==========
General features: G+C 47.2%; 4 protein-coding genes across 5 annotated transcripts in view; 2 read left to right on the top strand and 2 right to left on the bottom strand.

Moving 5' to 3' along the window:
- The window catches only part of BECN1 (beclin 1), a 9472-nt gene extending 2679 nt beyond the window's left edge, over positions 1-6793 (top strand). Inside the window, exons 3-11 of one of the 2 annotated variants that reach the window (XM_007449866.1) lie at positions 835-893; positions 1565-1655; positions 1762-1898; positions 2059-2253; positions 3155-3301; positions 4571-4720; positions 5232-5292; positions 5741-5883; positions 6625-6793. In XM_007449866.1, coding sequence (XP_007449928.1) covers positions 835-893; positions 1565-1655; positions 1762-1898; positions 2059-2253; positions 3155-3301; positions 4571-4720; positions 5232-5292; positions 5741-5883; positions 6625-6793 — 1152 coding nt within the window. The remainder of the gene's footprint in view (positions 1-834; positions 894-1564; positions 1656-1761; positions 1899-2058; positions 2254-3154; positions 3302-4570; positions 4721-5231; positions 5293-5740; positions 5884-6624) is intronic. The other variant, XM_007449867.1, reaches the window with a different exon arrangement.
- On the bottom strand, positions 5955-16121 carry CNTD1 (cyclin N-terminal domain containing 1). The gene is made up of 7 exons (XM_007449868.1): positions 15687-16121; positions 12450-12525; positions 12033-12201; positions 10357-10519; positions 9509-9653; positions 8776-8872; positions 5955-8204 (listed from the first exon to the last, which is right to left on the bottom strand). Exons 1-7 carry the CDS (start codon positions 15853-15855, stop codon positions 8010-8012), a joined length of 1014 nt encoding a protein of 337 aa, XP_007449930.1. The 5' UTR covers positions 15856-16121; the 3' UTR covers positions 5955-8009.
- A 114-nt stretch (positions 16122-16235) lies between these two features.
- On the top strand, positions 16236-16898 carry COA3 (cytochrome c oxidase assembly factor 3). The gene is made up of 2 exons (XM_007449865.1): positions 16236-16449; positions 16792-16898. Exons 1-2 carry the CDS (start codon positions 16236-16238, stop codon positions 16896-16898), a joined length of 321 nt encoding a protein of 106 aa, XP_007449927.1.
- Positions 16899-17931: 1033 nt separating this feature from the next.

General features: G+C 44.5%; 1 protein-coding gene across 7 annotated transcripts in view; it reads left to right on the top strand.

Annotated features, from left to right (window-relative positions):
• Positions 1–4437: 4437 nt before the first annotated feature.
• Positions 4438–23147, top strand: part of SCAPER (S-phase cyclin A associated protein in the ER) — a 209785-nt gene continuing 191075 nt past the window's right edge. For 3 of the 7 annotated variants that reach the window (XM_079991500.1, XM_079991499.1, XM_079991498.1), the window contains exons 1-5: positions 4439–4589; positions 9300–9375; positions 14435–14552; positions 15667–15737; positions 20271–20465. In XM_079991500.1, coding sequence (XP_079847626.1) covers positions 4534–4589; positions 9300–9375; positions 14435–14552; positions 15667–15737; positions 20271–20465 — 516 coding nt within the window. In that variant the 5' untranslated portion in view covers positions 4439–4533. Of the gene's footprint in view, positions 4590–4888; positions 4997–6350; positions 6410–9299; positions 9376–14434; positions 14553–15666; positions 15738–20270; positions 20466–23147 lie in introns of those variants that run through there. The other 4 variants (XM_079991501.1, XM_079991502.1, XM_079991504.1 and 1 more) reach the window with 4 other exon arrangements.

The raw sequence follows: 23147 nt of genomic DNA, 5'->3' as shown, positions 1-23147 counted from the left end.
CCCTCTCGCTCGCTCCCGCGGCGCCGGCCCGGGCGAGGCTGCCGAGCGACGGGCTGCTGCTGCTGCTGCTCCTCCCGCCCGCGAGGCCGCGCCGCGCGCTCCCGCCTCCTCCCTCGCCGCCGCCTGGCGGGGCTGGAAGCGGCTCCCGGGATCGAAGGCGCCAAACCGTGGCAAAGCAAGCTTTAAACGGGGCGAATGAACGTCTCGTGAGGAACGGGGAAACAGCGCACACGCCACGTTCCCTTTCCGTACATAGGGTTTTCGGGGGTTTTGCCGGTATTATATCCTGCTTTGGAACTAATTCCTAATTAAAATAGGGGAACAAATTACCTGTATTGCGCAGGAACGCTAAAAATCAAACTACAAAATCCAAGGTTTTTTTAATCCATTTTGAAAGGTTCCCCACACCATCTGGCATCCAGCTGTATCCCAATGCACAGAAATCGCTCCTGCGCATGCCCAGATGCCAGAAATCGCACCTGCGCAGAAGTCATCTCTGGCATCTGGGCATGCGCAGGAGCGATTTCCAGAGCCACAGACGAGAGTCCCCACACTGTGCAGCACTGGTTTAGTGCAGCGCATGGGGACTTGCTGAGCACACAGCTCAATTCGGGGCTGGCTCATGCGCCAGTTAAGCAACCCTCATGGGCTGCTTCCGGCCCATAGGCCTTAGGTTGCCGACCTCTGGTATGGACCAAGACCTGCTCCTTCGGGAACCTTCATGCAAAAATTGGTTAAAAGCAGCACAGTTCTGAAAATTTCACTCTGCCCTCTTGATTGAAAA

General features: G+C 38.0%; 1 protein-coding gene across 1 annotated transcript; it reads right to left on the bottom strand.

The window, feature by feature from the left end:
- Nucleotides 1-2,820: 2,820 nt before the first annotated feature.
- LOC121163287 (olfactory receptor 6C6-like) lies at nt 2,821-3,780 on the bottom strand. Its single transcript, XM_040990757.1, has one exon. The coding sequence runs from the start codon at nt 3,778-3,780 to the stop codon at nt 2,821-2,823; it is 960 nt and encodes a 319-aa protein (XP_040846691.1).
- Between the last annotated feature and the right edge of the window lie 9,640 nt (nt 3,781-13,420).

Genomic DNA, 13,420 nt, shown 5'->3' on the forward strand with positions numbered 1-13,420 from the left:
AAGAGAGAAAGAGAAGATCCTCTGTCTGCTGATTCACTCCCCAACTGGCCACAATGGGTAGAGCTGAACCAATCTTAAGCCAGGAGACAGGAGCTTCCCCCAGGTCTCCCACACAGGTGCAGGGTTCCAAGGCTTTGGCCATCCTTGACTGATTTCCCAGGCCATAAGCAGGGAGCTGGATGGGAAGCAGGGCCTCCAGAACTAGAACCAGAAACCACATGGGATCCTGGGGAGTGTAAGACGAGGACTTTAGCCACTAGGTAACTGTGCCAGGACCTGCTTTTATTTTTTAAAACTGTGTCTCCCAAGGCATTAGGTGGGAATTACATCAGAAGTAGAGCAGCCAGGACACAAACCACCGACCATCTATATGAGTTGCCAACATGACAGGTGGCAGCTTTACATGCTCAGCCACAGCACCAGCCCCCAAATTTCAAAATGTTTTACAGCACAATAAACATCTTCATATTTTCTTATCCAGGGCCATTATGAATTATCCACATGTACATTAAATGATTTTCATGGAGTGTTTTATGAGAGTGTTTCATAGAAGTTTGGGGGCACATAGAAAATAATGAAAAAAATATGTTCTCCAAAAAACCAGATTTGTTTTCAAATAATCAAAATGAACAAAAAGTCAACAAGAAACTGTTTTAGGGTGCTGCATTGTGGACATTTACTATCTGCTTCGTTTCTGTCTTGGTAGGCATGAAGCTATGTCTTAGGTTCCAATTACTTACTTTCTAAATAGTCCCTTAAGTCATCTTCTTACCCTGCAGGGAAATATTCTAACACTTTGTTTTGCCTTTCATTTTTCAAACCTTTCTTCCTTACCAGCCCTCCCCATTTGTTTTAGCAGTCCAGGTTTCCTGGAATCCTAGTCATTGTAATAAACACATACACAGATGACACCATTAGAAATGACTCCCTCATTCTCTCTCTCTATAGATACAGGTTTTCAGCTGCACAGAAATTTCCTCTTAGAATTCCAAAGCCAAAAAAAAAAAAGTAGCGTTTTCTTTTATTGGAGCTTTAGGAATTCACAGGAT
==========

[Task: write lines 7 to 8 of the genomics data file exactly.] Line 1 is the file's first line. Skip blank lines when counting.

- Positions 16899-17931: 1033 nt separating this feature from the next.

General features: G+C 44.5%; 1 protein-coding gene across 7 annotated transcripts in view; it reads left to right on the top strand.